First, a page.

China puts missile bases on disputed South China Sea islands
A satellite image appears to show 4 silos on Woody Island in the Paracels
Geopolitcs - China
In this April 26, 2022 photo, the four structures with blue roofs at the top of the photo have been identified by analysts as surface-to-air missile sites on Woody Island in the South China Sea.
Credit: Maxar Technologies
A newly emerged satellite image shows a Chinese air defense facility on the Paracel Islands, which analysts say indicates the People’s Liberation Army now has surface-to-air missiles at the ready permanently in both the contested archipelagos in the South China Sea.
The Paracel Islands, or Xisha Islands in Chinese, are claimed by China, Vietnam and Taiwan but occupied entirely by Beijing since 1974 after the Chinese Navy defeated the then South Vietnamese Navy in a brief but bloody sea battle.
China also occupies some of the Spratly Islands (Nansha Islands in Chinese) that are claimed by some other neighboring countries such as Malaysia, the Philippines and Vietnam.
A satellite image of what appears to be a newly-built but completed missile battalion on Woody Island within the Paracel group has surfaced this week on Twitter.
The image – credited to Maxar Technologies, a space technology firm, and allegedly taken last April – shows four buildings with retractable roofs at a site on Woody (Yongxing in Chinese), the largest of the Paracel Islands in the South China Sea.
One of the buildings has its roof partially open, showing what appears to be surface-to-air missiles (SAM) launchers inside.
ImageSat International, a space intelligence company, first detected the appearance, removal and reappearance of HQ-9 SAM launchers on Woody Island in 2016.
But the new satellite image, which RFA could not verify independently, shows that the PLA has completed building an air defense base resembling those on the three artificial islands that it has fully militarized.
Similar structures with retractable roofs were detected on Subi, Mischief and Fiery Cross reefs, part of the Spratly Islands in the South China Sea, Tom Shugart, adjunct Senior Fellow at the Center for a New American Security, wrote on Twitter.
They are permanent facilities that can house long-range missile batteries that would expand China’s reach in disputed areas.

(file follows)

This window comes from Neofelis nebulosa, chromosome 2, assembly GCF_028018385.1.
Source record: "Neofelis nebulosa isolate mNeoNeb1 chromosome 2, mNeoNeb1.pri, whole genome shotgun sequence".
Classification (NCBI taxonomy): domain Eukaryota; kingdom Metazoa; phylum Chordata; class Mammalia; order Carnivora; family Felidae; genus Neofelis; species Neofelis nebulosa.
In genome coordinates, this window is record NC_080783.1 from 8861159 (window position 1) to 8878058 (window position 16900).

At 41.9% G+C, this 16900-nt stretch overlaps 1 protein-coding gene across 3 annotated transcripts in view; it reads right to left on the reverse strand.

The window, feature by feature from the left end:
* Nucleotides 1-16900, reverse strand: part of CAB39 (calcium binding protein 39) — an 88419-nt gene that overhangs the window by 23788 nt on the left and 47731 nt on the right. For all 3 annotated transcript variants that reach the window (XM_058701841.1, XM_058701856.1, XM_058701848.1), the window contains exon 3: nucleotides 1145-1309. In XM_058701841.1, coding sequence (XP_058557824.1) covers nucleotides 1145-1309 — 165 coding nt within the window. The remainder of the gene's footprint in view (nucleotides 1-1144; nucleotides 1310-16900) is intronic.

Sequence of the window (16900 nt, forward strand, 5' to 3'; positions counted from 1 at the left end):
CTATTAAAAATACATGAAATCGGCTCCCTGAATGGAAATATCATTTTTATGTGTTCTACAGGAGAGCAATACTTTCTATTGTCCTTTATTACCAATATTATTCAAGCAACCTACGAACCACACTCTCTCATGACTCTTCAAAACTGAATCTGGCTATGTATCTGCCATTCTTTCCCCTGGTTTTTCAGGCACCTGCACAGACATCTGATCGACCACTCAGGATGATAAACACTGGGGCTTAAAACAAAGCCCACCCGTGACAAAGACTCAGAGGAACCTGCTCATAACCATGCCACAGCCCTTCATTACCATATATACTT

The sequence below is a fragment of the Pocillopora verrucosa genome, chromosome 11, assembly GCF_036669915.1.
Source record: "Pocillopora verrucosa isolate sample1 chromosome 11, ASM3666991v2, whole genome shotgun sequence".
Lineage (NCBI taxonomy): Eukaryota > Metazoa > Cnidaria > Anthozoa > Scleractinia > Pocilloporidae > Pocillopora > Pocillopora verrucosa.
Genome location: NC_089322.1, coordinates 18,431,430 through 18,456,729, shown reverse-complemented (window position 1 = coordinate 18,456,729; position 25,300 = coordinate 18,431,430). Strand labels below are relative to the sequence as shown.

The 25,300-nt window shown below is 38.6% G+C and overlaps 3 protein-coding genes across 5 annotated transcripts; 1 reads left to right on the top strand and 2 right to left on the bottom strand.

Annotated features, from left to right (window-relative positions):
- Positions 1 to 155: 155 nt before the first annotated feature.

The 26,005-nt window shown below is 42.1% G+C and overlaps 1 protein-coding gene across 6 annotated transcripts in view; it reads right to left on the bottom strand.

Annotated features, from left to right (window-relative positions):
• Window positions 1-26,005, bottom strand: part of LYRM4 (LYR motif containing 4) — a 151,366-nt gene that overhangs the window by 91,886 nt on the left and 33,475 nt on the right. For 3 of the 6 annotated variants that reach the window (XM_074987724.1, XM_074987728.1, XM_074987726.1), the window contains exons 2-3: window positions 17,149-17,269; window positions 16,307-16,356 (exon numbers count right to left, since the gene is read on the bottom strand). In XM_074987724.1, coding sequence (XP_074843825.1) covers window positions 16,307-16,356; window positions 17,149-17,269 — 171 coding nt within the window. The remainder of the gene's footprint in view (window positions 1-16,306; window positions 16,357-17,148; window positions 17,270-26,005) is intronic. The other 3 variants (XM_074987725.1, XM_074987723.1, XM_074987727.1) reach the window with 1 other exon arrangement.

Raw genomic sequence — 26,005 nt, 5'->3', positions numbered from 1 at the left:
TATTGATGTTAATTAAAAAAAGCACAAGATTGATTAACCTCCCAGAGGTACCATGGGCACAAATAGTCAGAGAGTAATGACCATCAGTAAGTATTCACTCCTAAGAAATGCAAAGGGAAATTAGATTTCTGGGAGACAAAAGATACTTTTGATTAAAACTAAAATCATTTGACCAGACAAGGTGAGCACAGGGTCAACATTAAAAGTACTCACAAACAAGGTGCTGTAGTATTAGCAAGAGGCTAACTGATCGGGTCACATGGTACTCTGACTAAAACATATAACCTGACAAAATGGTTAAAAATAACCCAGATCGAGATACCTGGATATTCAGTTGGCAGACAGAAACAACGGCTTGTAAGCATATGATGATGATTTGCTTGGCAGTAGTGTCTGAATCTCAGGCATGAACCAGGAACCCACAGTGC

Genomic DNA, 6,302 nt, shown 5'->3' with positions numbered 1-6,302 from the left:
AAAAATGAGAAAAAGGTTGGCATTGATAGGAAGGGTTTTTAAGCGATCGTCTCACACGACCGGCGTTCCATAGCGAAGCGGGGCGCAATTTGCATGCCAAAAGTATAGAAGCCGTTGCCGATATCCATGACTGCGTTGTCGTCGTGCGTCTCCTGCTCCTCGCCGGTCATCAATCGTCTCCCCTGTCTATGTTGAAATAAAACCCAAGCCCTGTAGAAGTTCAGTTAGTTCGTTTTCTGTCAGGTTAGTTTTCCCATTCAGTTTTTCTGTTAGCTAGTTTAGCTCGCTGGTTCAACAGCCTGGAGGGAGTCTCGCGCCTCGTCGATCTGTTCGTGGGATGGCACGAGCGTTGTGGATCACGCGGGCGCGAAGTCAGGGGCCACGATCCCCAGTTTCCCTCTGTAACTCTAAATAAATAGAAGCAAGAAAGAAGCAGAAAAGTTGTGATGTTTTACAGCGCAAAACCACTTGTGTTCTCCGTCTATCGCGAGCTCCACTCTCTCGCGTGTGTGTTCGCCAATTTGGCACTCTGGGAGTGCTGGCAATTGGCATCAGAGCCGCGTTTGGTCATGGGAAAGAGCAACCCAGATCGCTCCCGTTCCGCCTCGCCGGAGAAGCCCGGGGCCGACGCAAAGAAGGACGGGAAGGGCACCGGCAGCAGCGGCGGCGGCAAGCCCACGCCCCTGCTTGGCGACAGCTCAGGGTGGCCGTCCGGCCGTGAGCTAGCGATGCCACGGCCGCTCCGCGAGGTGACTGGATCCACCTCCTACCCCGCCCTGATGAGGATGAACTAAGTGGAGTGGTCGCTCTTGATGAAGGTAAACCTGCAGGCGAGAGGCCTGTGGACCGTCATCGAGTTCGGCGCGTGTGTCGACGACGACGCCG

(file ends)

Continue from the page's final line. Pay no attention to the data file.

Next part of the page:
Militarized artificial islands
A Getty Images photographer in October obtained access to flights near a number of reefs and rocks that China has reclaimed and turned into military bases.
His photos provide extensive details of People's Liberation Army (PLA) structures in the Spratly archipelago.
But up to now, the extent of militarization in the Paracels has not been fully documented as foreign journalists are not permitted to access the archipelago that China occupies in its entirety.
A Dec. 14, 2020 satellite image of Woody Island, where China conducted construction work. Credit: Planet Labs Inc.
Some analysts said the alleged missile base on Woody Island is consistent with their research.
“The PLA has maintained air defense capabilities on Woody Island for many years,” said Zoe Haver, an analyst at cybersecurity firm Recorded Future.
“Some of these capabilities likely fall under a Woody Island-based battalion of Unit 92155, which is very likely an air defense brigade within the naval aviation branch of the PLA Navy,” Haver told RFA.
The analyst, who had done intensive research on China’s development on the Paracels, said Unit 92155 “very likely performs air defense duties on Woody Island.”
The Chinese HQ-9 SAM system has an operational range of 200 kilometers (124 miles) at high altitude and can pose a serious threat to military and civilian air traffic.
Woody Island is the largest natural land feature that China occupies in the South China Sea.
The island serves as the headquarters for Sansha City which China established in 2012 to administer all the islands it claims in the South China Sea and their surrounding waters – though these are areas contested by several other governments in the region.